October 2008 Issue
Researchers in Chillicothe are studying the saw-whet owl, an impossibly cute micro bird that makes its way through Ohio each fall.
The e-mail from the Ohio Division of Wildlife’s Jim McCormac popped up at 8:45 a.m. one morning last October. Subject: Micro Owls. The message held an invitation. “There is a group of bird banders in Chillicothe that specialize in capturing and banding Northern saw-whet owls, the smallest owl in eastern North America,” it said. “They have been banding these owls every fall for several years, but this year holds promise of being the best to date. Let’s work out a visit to see the owls firsthand.”
Attached was a picture of possibly the cutest creature I’ve ever seen. Perched almost lovingly on the fingers of one of the banders, its tiny frame and soft, oversized eyes seemed better cast in a Disney movie than a National Geographic special.
I was sold, and two weeks later, McCormac and I were heading down U.S. Rte. 23 to the Buzzards Roost Nature Preserve Banding Station near Chillicothe in Ross County, where the saw-whet project began five years ago this fall. “Saw-whets breed in northern forests and migrate through Ohio,” McCormac explains. “But until this operation began, no one had any idea that this many passed through here.”
Arriving at the station at dusk, the volunteer team of banders was already assembled. Led by researcher Kelly Williams-Sieg, the group is a mix of dedicated naturalists and birding enthusiasts who willingly brave the pitch-black woodland and brisk night temperatures to learn more about these little-known nocturnal creatures.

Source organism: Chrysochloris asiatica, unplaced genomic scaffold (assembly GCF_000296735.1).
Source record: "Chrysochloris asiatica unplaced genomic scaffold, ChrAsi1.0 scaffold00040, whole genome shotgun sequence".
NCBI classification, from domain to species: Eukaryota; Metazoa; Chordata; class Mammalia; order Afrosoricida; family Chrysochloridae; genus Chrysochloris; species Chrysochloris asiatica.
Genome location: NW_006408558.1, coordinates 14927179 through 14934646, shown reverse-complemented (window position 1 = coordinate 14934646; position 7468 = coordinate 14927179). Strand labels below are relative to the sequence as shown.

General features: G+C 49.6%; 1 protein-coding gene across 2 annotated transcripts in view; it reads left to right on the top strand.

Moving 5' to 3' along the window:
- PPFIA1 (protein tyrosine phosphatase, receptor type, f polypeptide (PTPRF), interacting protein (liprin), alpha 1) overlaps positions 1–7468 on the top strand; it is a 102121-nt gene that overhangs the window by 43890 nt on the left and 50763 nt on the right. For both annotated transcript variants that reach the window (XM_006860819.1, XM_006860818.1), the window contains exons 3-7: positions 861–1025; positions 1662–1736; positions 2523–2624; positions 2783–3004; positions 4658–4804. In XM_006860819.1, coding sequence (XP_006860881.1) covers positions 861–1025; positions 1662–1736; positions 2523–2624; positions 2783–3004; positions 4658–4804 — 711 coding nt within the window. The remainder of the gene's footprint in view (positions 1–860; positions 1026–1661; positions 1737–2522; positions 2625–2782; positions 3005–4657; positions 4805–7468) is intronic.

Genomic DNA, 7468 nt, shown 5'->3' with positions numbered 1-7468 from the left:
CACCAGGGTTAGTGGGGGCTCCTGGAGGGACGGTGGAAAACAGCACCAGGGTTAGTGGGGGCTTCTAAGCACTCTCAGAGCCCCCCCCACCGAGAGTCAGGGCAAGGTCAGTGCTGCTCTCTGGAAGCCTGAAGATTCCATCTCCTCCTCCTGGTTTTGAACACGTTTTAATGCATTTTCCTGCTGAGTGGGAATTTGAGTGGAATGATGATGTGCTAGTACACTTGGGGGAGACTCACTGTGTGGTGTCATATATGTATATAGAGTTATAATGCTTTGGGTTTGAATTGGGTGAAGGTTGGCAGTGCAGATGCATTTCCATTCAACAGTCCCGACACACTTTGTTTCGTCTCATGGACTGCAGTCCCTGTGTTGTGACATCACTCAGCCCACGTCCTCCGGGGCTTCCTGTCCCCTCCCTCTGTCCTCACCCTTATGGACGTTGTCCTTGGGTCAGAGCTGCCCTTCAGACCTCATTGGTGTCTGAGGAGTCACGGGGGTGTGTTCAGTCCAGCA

“In 2003 I went to a bird-banding training program at Powdermill Nature Reserve,” the biological research station of the Carnegie Museum of Natural History southeast of Pittsburgh, explains Williams-Sieg. During the week, the group caught and banded a saw-whet owl. “I came back to Ohio, looking for information about saw-whets, and found only two or three published reports,” she says. “I thought, ‘If they migrate through Pennsylvania, why wouldn’t they pass through Ohio?’ I just got hooked.”
Williams-Sieg, who earned her masters in environmental science from Ohio University last June and is working toward a Ph.D., acquired permission to use the preserve for her research from the Ross County Park District, and assembled equipment necessary for banding the birds.
The effort got off to a slow start in November of 2003. “We thought there weren’t any saw-whets in Chillicothe,” laughs Bob Placier, a natural resources instructor at Hocking College and volunteer who has been involved with the project since its inception.
“The first night we didn’t have success,” he recalls. “By the second night, we were getting discouraged.” Placier says about halfway through the second evening he saw a shape hanging in one of the nets. “I couldn’t believe it,” he says. “I put it in the bag and took it back up” to the small A-frame facility on site that doubles as a banding station. “I’ll never forget the look on Kelly’s face.”
The group logged seven birds in six nights that year, a modest beginning, but one Placier partly attributes to not having the proper nets or much local information to help them predict the owl’s migratory pattern. “Once we saw an owl fly in and bounce out because the nets weren’t the right size,” he says.
This night promises to yield better results. According to McCormac, the owl banders have caught and released about 20 owls in the past few nights, which he says is possibly the biggest invasion of this species ever recorded. Plus, the good fortune of having one of Ohio’s most prominent bird lovers was on our side; “Jim is a good luck charm,” says Placier. “We always get at least one bird if he’s here.”